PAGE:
Rebbetzin Kaplan certainly succeeded in transporting Frau Schenirer’s dream to America. The world of Bais Yaakov, and indeed the entire Torah world owes a tremendous debt of gratitude to this exceptional woman who knew how to combine gentle warmth and embracing love with a single-minded iron will.
Rebbetzin Vichna Kaplan: A Brief Biography
Rebbetzin Vichna Kaplan was born in Slonim, Russia, in 1913. Her father was Rabbi Ephraim Yehoshua Eisen; her mother, Merel Gitel, was the daughter of Rabbi Chaim Leib Lubchansky, the rav in Baranovich. Vichna’s mother passed away when she was only five years old and her father died when she was eleven years old. She and her brother, Dovid, went to live with their maternal uncle, Rabbi Yisroel Yaakov Lubchansky, the mashgiach of Rabbi Elchonon Wasserman’s yeshivah in Baranovich. He and his wife, the Alter of Navardok’s daughter, did not have any children. He was a great tzaddik and gaon with tremendous yiras Shamayim. It was said that he was very strict and had a great influence on Vichna when she was a little girl.
She attended a small, private, religious school, but when she was about sixteen years old, Vichna heard that there was a seminary in Krakow . She dreamt of learning there. However she was refused admission because she had no diploma and no money for tuition. This did not daunt Vichna, who wrote a letter bemoaning the fact that due to the lack of one paper, her whole life would be ruined. Sarah Schenirer, the principal, was so impressed with her letter, that she said about Vichna, “I predict that this girl is destined for greatness and will accomplish a lot.” She was granted permission to take private lessons and thus earn her diploma. Dr. Deutchlander, the executive director who had also been orphaned at a young age, immediately empathized with her and granted her a full scholarship.
In 1929, Vichna Eisen went to Krakow and excelled in all her studies. She became very close to Sarah Schenirer and would go collecting door to door for Bais Yaakov and for poor families. After completing two years at the seminary, she went to the city of Brisk to teach in the fairly new Bais Yaakov school and remained there for five years. Vichna became very close to Rabbi Velvel Soloveitchik’s family. In 1936, Vichna was introduced to Rabbi Baruch Kaplan, an outstanding American masmid, but he had to return to the US because his father was not well, so they corresponded and thus became engaged. Soon after, she followed him to New York and in 1937 they were married by Rabbi Shlomo Heiman, the rosh yeshivah of Torah Vodaath, in the yeshivah lunchroom.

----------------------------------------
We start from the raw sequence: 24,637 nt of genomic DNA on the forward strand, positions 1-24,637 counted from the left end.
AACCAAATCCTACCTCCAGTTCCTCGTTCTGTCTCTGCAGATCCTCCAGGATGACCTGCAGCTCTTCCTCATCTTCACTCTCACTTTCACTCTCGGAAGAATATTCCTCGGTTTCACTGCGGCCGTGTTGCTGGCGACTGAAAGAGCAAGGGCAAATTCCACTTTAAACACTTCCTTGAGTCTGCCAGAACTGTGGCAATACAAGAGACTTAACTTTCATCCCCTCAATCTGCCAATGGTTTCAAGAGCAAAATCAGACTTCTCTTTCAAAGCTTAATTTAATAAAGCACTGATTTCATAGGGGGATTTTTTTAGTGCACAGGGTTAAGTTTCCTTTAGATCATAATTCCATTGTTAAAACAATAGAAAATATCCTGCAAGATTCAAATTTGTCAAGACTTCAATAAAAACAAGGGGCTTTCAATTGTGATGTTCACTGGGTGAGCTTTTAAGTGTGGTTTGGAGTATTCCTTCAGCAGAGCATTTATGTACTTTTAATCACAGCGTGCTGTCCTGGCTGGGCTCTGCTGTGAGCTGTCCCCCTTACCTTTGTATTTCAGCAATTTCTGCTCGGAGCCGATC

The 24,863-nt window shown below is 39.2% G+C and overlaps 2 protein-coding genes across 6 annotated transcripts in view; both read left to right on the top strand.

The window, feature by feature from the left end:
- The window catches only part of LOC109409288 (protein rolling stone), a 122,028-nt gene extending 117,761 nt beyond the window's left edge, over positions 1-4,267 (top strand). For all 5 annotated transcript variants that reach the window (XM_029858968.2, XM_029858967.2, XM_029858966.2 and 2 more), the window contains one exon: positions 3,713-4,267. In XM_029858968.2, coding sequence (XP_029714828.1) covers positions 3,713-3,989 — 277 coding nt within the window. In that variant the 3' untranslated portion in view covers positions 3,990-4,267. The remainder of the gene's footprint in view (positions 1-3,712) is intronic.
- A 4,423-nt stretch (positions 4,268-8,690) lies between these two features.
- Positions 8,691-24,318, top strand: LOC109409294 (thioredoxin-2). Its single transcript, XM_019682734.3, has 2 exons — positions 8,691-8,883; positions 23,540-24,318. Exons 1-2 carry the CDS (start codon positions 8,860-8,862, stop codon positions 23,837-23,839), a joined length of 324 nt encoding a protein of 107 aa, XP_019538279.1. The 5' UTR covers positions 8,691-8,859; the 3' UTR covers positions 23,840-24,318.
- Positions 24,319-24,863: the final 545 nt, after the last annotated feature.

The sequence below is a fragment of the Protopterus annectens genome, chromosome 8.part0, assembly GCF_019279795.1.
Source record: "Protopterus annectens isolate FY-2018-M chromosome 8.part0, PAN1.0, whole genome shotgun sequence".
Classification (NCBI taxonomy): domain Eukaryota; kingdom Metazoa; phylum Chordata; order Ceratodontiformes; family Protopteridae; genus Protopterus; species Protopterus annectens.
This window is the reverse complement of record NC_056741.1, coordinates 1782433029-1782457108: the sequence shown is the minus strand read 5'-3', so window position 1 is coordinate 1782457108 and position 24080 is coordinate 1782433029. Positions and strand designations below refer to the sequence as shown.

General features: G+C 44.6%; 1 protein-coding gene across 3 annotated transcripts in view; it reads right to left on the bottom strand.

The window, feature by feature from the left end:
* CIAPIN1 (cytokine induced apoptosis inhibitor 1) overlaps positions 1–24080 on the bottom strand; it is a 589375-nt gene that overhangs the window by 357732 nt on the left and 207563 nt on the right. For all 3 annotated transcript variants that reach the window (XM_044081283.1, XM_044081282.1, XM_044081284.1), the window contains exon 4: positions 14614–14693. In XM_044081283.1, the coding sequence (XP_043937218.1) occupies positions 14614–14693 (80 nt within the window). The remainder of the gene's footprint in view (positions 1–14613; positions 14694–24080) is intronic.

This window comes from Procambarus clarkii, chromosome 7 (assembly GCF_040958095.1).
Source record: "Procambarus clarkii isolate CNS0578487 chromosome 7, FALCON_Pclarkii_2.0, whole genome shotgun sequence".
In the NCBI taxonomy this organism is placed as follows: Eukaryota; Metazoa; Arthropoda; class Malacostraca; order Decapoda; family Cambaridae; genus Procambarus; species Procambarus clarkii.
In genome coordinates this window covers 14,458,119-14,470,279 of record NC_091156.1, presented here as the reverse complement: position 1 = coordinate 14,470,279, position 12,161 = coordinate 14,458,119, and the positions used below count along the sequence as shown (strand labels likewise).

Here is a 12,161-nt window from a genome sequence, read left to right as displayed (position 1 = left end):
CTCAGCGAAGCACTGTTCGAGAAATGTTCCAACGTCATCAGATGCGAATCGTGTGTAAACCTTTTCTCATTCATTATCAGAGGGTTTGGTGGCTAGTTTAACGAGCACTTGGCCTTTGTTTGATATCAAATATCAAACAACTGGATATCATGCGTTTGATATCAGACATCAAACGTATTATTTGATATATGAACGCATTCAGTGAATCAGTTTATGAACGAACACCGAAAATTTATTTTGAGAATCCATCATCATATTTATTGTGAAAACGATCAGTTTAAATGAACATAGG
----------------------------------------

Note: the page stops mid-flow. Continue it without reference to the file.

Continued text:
Before she left Krakow Vichna obtained permission from Rabbi Orlean, the dean of Bais Yaakov, to establish a school in Brooklyn. Shortly after her marriage, despite much opposition, she began to teach her small group around her dining room table in Williamsburg. At first Rabbi Kaplan, a maggid shiur in Torah Vodaath, helped his wife with the finances after a full day of teaching an advanced Gemora shiur. As the school grew it became more and more difficult for the Kaplans to solicit funds on a part-time basis. They decided to ask Rav Aharon Kotler what they should do. Rav Kotler advised Rabbi Kaplan to resign from his important position and help his wife for the sake of “chinuch bnos Yisrael.”
Rebbetzin Kaplan always appreciated the selfless sacrifice he made for Bais Yaakov and often mentioned that it was her husband who deserved all the recognition, not she. Vichna Kaplan raised thirteen children while she was directing the school.
On Tu B’Av 5746, Rebbetzin Vichna Kaplan was niftar and left thousands and thousands of girls, mothers, grandmothers, and great-grandmothers bereft. She was a woman who inspired three generations of Jewish girls to continue the mesorah that she had received from Sarah Schenirer.
(Originally featured in Family First, Issue 253)